Friday, April 19, 2013

P: My Favorite Letter of the Alphabet

Wonderful words start with the letter P.
The letter P seems to be my favorite letter of the alphabet these days. Peace, perspective, patience and productivity--these four things comprise my most recent goals for self-improvement.  Upon reflection, recent might not be the best word to use. I should probably say they have been consistent objectives throughout my life, but I've been really focusing on them lately with much more intensity. The older I get, the more important it has become for me to actively live a balanced life in which I have patience for all the ups and downs that continuously occur.  I also want to be more personally productive, making each moment count for something.  Time slips by faster every year and its imperative to not waste anymore of it.  At some point in every day, I wonder if what I am doing is meaningful or I am just spinning my wheels and killing time.  I think if I can marry these goals together and keep them in the forefront of my mind, I will be able to live a life of meaning and consequence.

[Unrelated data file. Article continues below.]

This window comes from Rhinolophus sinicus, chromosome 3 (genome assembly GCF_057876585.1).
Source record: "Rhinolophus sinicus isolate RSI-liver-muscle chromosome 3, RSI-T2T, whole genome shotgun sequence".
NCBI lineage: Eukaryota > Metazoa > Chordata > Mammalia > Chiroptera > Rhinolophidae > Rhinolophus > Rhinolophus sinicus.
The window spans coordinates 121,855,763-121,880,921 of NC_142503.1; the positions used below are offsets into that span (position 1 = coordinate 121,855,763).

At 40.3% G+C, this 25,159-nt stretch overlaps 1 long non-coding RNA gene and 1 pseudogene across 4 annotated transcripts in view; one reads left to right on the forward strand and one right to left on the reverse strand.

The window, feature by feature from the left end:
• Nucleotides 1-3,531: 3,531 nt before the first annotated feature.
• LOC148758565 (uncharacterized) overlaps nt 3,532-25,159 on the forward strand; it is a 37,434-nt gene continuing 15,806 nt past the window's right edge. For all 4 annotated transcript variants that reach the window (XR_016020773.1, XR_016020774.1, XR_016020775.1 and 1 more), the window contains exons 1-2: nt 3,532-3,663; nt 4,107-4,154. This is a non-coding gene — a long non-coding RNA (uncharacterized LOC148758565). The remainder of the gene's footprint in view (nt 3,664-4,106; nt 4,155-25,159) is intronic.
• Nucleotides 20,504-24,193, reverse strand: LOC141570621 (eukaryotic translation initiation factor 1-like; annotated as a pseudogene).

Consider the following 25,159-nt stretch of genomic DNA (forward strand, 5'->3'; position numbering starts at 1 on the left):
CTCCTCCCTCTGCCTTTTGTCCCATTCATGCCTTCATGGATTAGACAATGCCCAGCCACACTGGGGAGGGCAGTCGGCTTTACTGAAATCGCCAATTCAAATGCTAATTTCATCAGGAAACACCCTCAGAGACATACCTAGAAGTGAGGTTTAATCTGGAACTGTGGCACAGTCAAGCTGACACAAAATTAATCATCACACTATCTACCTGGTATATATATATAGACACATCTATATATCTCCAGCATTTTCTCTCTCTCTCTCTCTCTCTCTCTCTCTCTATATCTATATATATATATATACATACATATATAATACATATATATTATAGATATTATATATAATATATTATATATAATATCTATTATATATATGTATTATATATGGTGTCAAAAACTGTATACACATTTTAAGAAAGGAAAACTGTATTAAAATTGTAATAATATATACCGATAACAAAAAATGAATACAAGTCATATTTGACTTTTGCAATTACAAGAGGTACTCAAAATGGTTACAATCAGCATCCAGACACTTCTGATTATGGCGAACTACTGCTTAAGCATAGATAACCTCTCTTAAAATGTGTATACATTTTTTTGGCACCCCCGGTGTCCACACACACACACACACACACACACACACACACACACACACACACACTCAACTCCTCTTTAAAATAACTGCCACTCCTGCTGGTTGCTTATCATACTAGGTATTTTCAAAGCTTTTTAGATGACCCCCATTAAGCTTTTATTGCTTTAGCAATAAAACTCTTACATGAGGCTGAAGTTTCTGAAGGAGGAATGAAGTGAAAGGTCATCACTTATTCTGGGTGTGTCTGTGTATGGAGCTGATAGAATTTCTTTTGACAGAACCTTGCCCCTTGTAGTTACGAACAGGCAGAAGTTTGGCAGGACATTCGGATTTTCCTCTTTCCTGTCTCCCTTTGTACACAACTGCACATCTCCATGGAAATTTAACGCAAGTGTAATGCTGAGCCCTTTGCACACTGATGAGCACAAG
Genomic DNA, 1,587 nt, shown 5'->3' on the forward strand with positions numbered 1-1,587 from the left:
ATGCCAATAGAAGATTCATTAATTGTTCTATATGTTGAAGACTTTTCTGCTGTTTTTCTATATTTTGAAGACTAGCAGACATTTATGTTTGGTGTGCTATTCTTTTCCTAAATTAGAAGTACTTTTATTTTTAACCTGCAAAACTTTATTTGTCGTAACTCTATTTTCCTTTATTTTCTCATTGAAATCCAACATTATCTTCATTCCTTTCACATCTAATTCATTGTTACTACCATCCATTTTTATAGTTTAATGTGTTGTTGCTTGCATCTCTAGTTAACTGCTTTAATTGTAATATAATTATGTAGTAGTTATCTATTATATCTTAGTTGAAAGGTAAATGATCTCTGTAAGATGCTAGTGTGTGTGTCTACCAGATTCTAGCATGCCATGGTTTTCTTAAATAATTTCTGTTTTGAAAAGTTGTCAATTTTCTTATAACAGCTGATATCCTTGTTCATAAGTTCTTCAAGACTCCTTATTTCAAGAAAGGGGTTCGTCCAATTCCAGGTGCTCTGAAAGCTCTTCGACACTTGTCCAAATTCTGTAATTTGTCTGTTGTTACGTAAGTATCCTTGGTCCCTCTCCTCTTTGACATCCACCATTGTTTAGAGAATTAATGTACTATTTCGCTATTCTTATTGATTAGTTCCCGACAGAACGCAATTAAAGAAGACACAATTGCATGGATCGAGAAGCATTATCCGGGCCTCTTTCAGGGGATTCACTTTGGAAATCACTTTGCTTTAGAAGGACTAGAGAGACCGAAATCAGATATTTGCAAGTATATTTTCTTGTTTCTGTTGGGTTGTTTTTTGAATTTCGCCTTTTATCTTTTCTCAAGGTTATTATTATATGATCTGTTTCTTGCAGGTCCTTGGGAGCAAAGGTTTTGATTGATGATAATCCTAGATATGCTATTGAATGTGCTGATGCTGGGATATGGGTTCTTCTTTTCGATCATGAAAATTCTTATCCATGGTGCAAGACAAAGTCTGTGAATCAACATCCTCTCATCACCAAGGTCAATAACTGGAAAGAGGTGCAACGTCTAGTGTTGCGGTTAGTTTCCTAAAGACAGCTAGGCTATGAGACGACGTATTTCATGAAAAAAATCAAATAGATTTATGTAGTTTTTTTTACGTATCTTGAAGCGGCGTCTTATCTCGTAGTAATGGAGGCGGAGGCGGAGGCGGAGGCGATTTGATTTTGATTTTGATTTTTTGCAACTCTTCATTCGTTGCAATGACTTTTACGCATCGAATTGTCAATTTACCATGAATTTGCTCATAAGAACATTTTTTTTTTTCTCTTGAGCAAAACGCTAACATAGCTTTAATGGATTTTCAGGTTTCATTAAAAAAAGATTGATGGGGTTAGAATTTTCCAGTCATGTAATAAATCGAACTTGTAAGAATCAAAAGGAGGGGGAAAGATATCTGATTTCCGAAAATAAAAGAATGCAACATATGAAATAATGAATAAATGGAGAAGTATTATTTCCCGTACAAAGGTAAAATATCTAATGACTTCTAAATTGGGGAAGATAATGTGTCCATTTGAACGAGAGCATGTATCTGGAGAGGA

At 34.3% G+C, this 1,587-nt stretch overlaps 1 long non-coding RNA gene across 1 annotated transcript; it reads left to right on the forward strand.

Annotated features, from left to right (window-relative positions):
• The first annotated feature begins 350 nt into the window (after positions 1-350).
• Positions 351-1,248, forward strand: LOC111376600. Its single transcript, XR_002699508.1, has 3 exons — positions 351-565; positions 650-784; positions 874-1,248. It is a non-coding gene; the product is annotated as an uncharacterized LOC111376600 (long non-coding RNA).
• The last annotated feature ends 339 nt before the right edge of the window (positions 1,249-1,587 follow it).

I've always wanted to lead a peaceful life, one in which I am comfortable with my place in the world and one in which i work towards creating a peaceful atmosphere and environment surrounding all that I do.  I think being peaceful requires a sense of balance and perspective that takes quite a bit of work to attain.  It demands a person to be both detached and attached to the people and circumstances surrounding him or her.  A person should be detached enough to understand that in the grand scheme of things, most upsetting and negative situations we encounter daily do not much matter.  They mostly consist of petty concerns which can be fixed or ameliorated with relative ease.  Therefore it is unnecessary to get overly emotional or angry about things because it wastes time and energy that could be expended elsewhere.  By the same token, a person should be attached enough to the people and circumstances in his or her life to care deeply and work diligently at being present in the moment and consistently making an impact.  It's important to always keep life in a perspective that recognizes the larger context in which it resides while at the same time maintaining close and meaningful relationships with friends and family.